We present you with perhaps the strangest motorcycle to debut at the 2015 EICMA show. The Bimota Tesi 3D champions the hub-center steering chassis design, and is one of the more unique motorcycles in the industry right now. Its design is positively futuristic, so it is a little strange that Bimota is trying to make the Tesi 3D into a café racer with the launch of the Bimota Tesi 3D RaceCafe. Powered by the same 803cc air-cooled v-twin engine that’s found in the Scrambler series, you can tell that Bimota is trying to latch onto the post-heritage trend that is dying a slow death in the motorcycle industry, but hasn’t quite figured out how to do it yet.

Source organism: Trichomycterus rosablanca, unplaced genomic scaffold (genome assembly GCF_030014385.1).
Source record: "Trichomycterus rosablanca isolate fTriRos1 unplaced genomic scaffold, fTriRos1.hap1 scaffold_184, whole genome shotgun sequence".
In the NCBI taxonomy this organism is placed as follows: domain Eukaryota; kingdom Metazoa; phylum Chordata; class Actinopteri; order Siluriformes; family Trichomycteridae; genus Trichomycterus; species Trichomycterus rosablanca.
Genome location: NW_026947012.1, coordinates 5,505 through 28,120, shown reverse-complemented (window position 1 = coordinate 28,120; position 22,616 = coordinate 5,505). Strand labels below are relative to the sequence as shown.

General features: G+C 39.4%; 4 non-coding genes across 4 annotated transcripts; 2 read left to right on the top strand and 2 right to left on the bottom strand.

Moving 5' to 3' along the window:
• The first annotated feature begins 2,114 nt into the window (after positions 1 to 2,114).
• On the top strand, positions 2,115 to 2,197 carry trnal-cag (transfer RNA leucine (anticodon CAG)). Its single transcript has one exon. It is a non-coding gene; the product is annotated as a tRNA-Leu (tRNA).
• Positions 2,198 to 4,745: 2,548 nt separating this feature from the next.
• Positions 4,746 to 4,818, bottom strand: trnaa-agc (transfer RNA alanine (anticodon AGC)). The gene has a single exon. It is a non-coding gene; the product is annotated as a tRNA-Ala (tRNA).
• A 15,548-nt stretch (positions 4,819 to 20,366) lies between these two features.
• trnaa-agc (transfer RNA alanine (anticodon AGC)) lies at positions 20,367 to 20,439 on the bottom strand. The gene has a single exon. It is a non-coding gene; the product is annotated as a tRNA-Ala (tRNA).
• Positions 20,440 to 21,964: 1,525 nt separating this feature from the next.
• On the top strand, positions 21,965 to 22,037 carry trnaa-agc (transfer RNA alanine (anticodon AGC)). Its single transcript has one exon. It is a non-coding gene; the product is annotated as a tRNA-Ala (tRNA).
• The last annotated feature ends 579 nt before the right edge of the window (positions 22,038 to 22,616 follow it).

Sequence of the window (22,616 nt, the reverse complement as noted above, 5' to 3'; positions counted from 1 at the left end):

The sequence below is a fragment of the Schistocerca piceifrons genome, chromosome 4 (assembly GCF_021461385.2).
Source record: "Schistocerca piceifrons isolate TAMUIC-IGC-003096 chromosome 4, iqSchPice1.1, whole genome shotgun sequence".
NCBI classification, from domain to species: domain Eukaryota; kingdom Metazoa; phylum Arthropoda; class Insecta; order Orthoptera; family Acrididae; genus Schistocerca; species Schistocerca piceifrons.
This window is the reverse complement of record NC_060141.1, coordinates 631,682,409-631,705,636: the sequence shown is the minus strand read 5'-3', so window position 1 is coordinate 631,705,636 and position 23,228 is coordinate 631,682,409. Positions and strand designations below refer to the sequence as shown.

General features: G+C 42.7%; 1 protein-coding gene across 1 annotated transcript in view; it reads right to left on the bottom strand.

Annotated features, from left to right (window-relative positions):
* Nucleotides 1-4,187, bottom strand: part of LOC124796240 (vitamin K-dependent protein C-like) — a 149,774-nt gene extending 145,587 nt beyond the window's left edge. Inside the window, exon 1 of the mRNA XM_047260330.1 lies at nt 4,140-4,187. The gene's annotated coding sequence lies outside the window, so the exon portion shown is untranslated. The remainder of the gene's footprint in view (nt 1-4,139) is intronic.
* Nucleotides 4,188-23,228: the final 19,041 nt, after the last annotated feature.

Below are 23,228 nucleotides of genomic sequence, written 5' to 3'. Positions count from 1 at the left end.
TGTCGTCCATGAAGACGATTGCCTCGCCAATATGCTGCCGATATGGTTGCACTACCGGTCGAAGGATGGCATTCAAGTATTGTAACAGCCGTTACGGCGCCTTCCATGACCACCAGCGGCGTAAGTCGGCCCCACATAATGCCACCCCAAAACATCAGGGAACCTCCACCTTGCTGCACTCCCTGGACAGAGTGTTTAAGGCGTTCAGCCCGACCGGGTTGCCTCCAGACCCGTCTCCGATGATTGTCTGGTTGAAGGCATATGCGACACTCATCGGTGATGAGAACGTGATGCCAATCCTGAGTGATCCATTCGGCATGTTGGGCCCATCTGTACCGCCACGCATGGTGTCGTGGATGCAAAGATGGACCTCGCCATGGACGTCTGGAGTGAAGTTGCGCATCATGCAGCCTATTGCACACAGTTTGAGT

Bimota Impeto, Supercharger Optional

The Bimota range has a long history of Ducati-powered machines, as the Italian brand has been used the most out of all the motorcycle manufacturers to power Bimota’s street and race bikes. The Bimota Impeto adds another Ducati-powered model to the slew of others, but it differentiates itself as the only 162hp streetfighter in the lineup. If the Impeto looks familiar to the Bimota DB8, there’s good reason, as the two bikes share the Ducati Diavel’s Testastretta 11° DS engine. As such, the chromoly steel chassis share a number of components, leaving most of the differences down to styling choices between the two liquid-cooled models. Our personal favorites are the exhaust and seat, which mirror each other with a rising flair.

The Aprilia RSV4 R-FW Misano Is Basically a MotoGP Bike